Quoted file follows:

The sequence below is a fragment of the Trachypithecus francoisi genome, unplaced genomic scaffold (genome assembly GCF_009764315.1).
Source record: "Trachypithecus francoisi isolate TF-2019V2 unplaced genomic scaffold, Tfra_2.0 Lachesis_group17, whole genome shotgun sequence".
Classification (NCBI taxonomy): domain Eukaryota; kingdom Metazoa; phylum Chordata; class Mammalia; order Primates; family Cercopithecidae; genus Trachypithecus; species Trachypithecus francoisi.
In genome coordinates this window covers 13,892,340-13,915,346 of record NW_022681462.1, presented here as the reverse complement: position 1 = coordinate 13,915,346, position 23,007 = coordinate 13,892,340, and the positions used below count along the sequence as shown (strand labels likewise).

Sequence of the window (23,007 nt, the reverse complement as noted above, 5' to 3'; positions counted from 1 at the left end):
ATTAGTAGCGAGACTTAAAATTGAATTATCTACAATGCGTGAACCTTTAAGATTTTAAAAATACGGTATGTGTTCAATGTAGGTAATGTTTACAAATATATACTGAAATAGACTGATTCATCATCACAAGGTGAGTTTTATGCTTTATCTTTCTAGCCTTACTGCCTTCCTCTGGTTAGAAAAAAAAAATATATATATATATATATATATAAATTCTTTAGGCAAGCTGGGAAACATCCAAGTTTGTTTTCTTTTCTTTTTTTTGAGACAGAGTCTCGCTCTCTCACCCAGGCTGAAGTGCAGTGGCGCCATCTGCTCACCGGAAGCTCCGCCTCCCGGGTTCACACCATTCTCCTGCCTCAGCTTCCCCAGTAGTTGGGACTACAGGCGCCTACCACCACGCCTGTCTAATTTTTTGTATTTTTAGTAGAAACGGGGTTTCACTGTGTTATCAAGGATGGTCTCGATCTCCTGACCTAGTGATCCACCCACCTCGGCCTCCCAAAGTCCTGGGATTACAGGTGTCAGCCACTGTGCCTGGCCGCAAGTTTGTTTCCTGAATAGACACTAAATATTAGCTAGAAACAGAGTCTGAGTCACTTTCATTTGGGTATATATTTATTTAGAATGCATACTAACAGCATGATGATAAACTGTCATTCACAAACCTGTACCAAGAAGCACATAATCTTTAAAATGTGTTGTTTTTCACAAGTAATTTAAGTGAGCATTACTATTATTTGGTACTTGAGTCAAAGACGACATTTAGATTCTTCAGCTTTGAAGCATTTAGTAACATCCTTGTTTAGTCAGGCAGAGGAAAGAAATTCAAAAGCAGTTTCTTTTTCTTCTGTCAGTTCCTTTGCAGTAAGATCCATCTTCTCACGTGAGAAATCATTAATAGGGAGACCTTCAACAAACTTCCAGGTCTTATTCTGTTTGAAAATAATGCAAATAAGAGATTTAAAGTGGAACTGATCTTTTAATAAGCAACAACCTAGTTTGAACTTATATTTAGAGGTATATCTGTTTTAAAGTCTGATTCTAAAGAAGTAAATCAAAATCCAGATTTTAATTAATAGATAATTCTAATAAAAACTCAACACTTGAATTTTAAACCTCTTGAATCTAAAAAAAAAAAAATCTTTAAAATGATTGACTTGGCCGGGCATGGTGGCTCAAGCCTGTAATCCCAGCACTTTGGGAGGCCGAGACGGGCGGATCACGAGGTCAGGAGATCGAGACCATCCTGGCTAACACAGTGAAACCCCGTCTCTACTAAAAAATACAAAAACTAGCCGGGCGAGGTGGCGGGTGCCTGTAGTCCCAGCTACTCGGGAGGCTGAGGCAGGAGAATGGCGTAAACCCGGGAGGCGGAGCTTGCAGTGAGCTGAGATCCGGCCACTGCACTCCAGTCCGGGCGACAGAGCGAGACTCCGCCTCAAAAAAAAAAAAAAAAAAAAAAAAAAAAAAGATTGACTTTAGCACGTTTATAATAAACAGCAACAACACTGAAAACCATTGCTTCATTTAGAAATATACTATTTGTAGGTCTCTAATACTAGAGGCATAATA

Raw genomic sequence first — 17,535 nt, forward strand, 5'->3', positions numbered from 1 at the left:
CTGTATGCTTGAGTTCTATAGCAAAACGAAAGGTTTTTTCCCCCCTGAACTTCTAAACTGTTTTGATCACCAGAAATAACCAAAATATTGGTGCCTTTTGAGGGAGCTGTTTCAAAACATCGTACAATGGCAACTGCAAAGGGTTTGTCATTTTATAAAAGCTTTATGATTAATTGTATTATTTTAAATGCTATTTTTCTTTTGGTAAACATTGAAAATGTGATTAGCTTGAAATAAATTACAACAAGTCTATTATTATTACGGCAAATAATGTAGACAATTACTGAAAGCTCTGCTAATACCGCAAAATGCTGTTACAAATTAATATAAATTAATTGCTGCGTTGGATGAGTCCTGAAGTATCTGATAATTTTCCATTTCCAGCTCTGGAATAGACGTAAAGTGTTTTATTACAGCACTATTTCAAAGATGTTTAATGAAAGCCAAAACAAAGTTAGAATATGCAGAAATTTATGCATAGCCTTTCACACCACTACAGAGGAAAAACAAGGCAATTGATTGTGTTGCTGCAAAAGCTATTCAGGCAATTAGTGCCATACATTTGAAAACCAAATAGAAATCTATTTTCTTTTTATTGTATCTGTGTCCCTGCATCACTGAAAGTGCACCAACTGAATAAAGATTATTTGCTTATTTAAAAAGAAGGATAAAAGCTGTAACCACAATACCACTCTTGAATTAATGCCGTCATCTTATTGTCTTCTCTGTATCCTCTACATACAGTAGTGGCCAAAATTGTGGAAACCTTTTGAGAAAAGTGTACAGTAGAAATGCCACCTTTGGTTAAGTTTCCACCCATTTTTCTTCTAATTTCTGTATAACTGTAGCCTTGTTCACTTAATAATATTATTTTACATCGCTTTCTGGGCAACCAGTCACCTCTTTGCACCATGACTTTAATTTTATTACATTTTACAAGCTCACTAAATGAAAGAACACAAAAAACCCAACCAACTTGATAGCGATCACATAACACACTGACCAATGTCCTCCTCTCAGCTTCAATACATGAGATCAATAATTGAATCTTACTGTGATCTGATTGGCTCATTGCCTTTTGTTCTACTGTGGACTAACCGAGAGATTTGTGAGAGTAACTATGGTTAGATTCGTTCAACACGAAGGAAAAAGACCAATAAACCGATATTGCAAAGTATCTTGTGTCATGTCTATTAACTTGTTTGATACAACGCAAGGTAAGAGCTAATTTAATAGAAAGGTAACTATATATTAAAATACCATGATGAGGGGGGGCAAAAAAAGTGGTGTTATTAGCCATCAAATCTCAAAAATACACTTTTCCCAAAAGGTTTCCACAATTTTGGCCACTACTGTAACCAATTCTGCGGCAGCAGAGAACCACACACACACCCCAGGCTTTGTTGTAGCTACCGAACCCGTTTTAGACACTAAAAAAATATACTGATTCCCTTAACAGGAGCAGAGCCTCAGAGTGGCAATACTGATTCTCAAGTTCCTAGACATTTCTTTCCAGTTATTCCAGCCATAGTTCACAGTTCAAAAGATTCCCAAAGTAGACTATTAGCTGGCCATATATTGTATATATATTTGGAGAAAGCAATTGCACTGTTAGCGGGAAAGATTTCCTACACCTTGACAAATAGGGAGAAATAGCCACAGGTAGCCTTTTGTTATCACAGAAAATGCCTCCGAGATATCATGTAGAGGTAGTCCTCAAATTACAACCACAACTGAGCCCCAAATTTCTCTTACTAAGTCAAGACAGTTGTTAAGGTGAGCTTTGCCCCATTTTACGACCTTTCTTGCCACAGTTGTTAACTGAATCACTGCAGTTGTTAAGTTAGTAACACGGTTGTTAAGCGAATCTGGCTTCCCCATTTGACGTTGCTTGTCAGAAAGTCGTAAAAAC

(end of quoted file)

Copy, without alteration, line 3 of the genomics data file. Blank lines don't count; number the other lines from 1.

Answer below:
Classification (NCBI taxonomy): domain Eukaryota; kingdom Metazoa; phylum Chordata; class Mammalia; order Primates; family Cercopithecidae; genus Trachypithecus; species Trachypithecus francoisi.